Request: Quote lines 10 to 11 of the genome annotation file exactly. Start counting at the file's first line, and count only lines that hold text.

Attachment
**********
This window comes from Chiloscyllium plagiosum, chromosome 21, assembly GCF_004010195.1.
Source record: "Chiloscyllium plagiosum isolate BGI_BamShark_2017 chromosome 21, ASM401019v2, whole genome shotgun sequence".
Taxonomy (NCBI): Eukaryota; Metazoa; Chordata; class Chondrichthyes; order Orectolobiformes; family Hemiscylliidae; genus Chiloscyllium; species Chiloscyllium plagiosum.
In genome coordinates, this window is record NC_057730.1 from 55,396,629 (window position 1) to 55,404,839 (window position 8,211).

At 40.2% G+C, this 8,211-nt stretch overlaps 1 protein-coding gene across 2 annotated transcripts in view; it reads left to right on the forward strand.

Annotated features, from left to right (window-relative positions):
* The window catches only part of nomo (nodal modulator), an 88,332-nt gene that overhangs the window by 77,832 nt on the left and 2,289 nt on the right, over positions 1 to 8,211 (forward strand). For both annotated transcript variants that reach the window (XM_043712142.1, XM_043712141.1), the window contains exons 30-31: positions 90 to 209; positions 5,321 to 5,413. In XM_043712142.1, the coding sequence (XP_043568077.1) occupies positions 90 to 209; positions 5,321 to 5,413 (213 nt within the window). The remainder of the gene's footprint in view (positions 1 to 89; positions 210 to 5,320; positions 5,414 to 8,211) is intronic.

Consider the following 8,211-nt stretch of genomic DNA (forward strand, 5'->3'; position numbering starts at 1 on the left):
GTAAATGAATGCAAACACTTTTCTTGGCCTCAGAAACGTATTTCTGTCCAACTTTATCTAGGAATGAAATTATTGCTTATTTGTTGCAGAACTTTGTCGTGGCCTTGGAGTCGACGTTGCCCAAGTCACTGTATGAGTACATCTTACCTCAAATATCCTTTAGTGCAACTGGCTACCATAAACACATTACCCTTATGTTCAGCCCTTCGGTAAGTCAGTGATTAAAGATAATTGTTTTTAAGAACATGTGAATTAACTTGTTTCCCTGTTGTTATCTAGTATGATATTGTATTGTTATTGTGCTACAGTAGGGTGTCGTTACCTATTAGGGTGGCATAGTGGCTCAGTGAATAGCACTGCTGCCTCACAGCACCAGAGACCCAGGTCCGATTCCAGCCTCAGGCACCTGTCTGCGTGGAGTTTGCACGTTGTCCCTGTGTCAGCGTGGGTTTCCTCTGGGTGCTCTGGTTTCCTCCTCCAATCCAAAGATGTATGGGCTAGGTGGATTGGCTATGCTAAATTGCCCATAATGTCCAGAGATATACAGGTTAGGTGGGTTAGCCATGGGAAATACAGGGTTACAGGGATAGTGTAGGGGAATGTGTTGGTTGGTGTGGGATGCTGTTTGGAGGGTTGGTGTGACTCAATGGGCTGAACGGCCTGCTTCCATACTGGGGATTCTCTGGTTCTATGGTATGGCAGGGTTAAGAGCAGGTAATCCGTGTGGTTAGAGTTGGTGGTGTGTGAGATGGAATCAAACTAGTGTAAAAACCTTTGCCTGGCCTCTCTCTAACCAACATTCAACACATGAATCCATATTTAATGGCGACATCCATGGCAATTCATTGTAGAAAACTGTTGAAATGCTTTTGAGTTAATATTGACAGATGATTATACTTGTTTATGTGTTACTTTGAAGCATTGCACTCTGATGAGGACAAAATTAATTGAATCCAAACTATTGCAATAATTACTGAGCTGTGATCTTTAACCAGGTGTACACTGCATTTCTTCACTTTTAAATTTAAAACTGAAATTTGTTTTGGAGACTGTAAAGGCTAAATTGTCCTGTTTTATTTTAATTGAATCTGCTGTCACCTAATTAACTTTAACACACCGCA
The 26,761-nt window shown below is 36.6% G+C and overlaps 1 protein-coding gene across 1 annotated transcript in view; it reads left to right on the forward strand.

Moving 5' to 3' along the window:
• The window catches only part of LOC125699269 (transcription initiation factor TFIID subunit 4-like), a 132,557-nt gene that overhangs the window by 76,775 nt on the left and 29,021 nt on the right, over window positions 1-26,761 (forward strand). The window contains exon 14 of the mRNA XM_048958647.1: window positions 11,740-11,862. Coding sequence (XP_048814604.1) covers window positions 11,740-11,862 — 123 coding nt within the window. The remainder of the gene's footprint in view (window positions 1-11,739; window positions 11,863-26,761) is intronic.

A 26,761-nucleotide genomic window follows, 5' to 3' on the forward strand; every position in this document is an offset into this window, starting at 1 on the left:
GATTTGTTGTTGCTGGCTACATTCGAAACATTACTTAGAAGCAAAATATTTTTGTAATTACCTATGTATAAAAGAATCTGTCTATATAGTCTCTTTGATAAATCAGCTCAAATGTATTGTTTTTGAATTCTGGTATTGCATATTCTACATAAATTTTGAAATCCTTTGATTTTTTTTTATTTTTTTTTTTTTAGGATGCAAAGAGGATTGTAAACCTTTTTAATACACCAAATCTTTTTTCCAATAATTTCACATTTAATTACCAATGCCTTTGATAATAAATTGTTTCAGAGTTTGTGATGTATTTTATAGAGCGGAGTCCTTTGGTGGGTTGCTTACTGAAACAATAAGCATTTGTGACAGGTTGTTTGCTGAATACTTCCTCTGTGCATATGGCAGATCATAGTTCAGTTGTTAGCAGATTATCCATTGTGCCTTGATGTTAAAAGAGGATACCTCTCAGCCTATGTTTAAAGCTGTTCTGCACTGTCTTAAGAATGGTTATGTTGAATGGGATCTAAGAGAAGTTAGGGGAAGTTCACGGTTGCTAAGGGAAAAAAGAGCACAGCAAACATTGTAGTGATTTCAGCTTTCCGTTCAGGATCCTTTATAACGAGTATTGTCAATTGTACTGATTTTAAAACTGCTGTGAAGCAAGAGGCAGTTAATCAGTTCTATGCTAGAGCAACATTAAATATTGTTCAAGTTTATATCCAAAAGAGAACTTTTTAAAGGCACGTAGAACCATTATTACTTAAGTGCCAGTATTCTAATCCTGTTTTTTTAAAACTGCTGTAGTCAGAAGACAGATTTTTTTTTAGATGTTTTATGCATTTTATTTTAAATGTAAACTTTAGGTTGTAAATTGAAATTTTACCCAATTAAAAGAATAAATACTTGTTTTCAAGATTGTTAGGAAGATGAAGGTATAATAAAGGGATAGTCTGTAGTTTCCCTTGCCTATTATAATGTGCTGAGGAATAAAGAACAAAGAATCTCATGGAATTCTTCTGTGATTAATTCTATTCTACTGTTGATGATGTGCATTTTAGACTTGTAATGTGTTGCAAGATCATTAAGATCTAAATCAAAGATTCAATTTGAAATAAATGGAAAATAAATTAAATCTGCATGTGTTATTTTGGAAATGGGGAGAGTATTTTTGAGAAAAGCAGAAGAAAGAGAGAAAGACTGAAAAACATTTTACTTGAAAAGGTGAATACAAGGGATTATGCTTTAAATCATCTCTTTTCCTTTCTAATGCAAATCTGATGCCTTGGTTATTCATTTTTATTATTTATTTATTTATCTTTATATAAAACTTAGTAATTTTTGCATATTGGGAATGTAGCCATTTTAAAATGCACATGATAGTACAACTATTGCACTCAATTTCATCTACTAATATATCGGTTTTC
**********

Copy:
The 26,761-nt window shown below is 36.6% G+C and overlaps 1 protein-coding gene across 1 annotated transcript in view; it reads left to right on the forward strand.

Moving 5' to 3' along the window: